Before we delve into the code and try to figure out how ThreadLocalMap works, I would like to demonstrate a simple example of how ThreadLocals could be used. Imagine we had a StupidInhouseFramework, where the author called an abstract method from the constructor. Something like this:

public abstract class StupidInhouseFramework {
  private final String title;

  protected StupidInhouseFramework(String title) {
    this.title = title;
    draw();
  }

  public abstract void draw();

  public String toString() {
    return "StupidInhouseFramework " + title;
  }
}
  

You might think that no one would ever call an abstract method from a constructor, but you are wrong. I even found places in the JDK where this is done, though I don't remember where they were. Here is the class that the poor user has constructed:

public class PoorUser extends StupidInhouseFramework {
  private final Long density;

  public PoorUser(String title, long density) {
    super(title);
    this.density = density;
  }

  public void draw() {
    long density_fudge_value = density + 30 * 113;
    System.out.println("draw ... " + density_fudge_value);
  }

  public static void main(String[] args) {
    StupidInhouseFramework sif = new PoorUser("Poor Me", 33244L);
    sif.draw();
  }
}
  

When we run this, we get a NullPointerException. The field is of type Long, the wrapper class. The method draw() is called from the superclass, at which point the PoorUser's constructor has not been called yet. It is thus still set to null, which causes a NullPointerException when it is unboxed. We can solve this problem using ThreadLocal and even though this is not the typical use case, it is fun to look at.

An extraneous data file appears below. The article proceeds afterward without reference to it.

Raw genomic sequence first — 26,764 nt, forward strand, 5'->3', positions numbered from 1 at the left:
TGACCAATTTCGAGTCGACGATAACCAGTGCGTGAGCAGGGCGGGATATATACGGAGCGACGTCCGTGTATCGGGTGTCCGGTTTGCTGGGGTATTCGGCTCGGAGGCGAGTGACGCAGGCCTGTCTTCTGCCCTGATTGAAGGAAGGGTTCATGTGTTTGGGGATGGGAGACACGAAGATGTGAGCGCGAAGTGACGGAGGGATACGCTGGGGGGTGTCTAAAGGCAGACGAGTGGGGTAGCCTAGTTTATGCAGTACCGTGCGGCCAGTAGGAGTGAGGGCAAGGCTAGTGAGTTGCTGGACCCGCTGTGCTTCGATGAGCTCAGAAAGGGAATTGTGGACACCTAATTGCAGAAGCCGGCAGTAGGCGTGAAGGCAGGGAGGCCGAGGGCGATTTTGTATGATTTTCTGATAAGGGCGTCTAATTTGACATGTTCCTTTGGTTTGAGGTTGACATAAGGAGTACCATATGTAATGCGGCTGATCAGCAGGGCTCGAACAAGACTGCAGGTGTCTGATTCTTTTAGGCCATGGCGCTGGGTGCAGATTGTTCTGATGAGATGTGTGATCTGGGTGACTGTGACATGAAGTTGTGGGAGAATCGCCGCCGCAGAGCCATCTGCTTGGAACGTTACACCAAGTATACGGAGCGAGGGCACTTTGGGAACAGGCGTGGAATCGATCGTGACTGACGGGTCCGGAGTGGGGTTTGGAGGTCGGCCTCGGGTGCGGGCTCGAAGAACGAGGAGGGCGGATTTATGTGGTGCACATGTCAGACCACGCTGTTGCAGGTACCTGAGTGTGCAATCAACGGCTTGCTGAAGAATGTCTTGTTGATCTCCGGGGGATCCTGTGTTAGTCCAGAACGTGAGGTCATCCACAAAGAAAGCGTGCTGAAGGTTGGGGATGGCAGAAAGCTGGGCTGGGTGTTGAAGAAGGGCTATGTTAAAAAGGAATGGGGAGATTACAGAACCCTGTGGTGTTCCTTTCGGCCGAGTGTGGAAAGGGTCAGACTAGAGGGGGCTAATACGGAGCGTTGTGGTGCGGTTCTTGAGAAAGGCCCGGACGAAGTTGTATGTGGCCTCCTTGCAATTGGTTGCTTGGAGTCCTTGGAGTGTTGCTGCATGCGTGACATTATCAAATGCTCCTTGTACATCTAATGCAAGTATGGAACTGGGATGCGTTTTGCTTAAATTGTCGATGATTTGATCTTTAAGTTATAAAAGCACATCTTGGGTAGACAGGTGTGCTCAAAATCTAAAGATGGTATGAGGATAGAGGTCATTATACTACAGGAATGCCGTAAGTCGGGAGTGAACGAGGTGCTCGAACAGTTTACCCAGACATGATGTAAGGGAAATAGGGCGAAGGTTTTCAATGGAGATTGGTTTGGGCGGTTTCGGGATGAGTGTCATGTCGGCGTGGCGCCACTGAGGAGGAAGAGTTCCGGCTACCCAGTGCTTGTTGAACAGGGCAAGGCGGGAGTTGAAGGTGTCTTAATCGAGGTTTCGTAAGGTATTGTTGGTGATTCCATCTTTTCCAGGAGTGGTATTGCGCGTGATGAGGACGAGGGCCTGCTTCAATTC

public class HappyUser extends StupidInhouseFramework {
  private final Long density;

  private static final ThreadLocal<Long> density_param =
      new ThreadLocal<Long>();

  private static String setParams(String title, long density) {
    density_param.set(density);
    return title;
  }

  private long getDensity() {
    Long param = density_param.get();
    if (param != null) {
      return param;
    }
    return density;
  }

  public HappyUser(String title, long density) {
    super(setParams(title, density));
    this.density = density;
    density_param.remove();
  }

  public void draw() {
    long density_fudge_value = getDensity() + 30 * 113;
    System.out.println("draw ... " + density_fudge_value);
  }

  public static void main(String[] args) {
    StupidInhouseFramework sif = new HappyUser("Poor Me", 33244L);
    sif.draw();
  }
}
  

Just a warning, the example inside the JavaDocs for ThreadLocal in JDK 1.6 had an obvious typo in it, but they fortunately fixed it in JDK 1.7. See if you can spot the difference.

When Can ThreadLocal Values Be Garbage Collected?

We said already that they can be garbage collected when the owning thread exits. However, if the thread belongs to a thread pool, such as we would find in some application servers, the values may or may not be garbage collected, ever.

To demonstrate this, I created several classes with finalize() methods, which demonstrate when the object has reached the end of its life.

The first is a simple value that also shows when it is collected and notifies our test framework. This will allow us to write actual unit tests demonstrating our findings.

public class MyValue {
  private final int value;

  public MyValue(int value) {
    this.value = value;
  }

  protected void finalize() throws Throwable {
    System.out.println("MyValue.finalize " + value);
    ThreadLocalTest.setMyValueFinalized();
    super.finalize();
  }
}